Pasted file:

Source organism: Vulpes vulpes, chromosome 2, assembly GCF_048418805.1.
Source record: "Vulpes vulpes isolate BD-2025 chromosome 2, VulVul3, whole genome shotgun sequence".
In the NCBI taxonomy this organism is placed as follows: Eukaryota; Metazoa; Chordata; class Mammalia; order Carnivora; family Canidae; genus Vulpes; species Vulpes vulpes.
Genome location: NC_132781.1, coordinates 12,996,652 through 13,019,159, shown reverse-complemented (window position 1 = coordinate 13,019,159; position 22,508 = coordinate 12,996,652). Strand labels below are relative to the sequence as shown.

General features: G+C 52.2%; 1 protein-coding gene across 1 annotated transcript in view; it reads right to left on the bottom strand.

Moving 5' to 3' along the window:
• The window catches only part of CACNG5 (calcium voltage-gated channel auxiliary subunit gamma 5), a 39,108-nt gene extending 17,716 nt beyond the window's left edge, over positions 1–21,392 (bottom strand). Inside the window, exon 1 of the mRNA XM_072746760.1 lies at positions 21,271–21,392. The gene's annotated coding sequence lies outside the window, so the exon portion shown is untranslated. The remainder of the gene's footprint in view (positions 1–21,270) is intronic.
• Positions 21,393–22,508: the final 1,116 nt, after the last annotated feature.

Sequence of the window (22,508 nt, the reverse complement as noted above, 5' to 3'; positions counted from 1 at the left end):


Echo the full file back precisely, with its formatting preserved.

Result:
Source organism: Vulpes vulpes, chromosome 2, assembly GCF_048418805.1.
Source record: "Vulpes vulpes isolate BD-2025 chromosome 2, VulVul3, whole genome shotgun sequence".
In the NCBI taxonomy this organism is placed as follows: Eukaryota; Metazoa; Chordata; class Mammalia; order Carnivora; family Canidae; genus Vulpes; species Vulpes vulpes.
Genome location: NC_132781.1, coordinates 12,996,652 through 13,019,159, shown reverse-complemented (window position 1 = coordinate 13,019,159; position 22,508 = coordinate 12,996,652). Strand labels below are relative to the sequence as shown.

General features: G+C 52.2%; 1 protein-coding gene across 1 annotated transcript in view; it reads right to left on the bottom strand.

Moving 5' to 3' along the window:
• The window catches only part of CACNG5 (calcium voltage-gated channel auxiliary subunit gamma 5), a 39,108-nt gene extending 17,716 nt beyond the window's left edge, over positions 1–21,392 (bottom strand). Inside the window, exon 1 of the mRNA XM_072746760.1 lies at positions 21,271–21,392. The gene's annotated coding sequence lies outside the window, so the exon portion shown is untranslated. The remainder of the gene's footprint in view (positions 1–21,270) is intronic.
• Positions 21,393–22,508: the final 1,116 nt, after the last annotated feature.

Sequence of the window (22,508 nt, the reverse complement as noted above, 5' to 3'; positions counted from 1 at the left end):